The bill smacks of political favoritism for public safety unions that supported Walker's election bid last year and sets up new haves and have-nots in Wisconsin government, said Paul Secunda, a Marquette University professor who specializes in labor law.
- from here.
It seems WI has traded one megalomaniac governor (justifiably hated Democrat Jim Doyle) for another.
While on the subject of WI political darknesses one might also mention U.S. Sen. Ron Johnson, the tea-partier who beat Feingold.  From Wiki:
Johnson opposed a Wisconsin bill that would have made it easier for child sex abuse victims to sue their abusers. The bill would have eliminated the time limit for future victims to bring a lawsuit, and would have opened a three year window to sue for past victims whose time limit had already expired.[1][2] Johnson testified before the Wisconsin Senate in January 2010 on the financial aspects of the bill, and questioned whether it would be just for employers of perpetrators to be severely financially damaged or destroyed by such lawsuits.[1] He added that the bill, if enacted, might have the undesirable effect of reducing the reporting of these crimes and increasing the number of child victims.[1][2] At the time of his testimony he was on the Finance Council of the Catholic Diocese of Green Bay and his argument supported the position of the Catholic Church.[1][2]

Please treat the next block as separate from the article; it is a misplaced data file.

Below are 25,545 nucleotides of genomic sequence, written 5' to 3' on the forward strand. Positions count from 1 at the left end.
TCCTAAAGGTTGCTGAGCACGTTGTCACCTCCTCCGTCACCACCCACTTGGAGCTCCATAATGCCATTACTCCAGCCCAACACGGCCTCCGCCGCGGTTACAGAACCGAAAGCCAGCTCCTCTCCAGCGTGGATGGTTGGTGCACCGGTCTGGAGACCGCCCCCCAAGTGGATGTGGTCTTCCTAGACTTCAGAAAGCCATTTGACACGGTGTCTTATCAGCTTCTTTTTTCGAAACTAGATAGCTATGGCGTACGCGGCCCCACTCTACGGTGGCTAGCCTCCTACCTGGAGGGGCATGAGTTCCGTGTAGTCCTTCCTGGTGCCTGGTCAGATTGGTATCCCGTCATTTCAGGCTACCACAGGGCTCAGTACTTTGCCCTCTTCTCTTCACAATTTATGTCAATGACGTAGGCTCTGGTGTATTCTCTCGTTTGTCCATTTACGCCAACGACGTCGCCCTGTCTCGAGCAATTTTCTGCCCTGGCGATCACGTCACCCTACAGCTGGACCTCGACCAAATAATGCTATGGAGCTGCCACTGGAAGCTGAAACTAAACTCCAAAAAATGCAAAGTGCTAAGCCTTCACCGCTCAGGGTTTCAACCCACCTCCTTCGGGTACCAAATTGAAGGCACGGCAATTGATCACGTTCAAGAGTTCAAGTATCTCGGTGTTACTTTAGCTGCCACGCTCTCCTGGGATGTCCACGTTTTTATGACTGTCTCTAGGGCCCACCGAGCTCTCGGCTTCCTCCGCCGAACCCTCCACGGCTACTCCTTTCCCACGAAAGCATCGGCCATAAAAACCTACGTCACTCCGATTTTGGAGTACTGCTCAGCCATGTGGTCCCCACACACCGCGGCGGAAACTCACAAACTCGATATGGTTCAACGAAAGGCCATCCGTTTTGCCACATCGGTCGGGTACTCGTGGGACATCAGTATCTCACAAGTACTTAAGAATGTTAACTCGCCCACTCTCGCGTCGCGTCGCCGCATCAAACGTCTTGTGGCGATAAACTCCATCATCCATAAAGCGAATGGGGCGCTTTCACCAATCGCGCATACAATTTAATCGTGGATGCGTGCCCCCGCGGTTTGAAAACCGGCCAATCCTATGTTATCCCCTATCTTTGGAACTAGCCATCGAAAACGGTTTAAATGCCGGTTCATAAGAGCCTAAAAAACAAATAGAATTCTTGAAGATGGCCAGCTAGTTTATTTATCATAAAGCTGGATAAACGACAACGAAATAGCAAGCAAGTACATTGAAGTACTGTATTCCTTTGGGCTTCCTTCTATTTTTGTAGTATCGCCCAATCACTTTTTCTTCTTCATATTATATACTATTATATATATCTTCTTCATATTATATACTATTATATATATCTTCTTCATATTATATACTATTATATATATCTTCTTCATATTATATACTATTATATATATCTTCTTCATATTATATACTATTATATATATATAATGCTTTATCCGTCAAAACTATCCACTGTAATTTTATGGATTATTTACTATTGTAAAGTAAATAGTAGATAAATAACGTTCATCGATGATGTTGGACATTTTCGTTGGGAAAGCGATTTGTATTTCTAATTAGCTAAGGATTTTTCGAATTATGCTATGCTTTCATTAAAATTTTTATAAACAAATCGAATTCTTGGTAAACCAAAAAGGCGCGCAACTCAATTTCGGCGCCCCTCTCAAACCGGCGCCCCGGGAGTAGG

Aside from protecting pedophile priests and the institutions that sheltered them, Johnson is also known for having donated $10k to Walker's campaign and paying the employees of his family business so little that most of them qualify for Badgercare.
One might also mention WI U.S. Rep. Paul Ryan, who wants to raise taxes on the bottom 95% of the U.S. population, but we can leave him to Paul Krugman.

On the other hand:

I am reminded of a point I heard Žižek make in an interview (it was also on Democracy Now as I recall).  Žižek noted that real Leftists should not see all of the demonstrations taking place throughout Europe as a rise in class consciousness.    He pointed out that from Greece to Great Britain, most of the people doing the protesting were lower middle class folks (or the student children of middle class folks), many of them civil servants, who were fighting to protect their middle class interests.  He then went on the mention several "typical" examples of low paid workers in Europe, particularly immigrants and the displaced (such as Eastern Europeans going to Ireland and Spain, etc.), and he noted that they were not in the streets.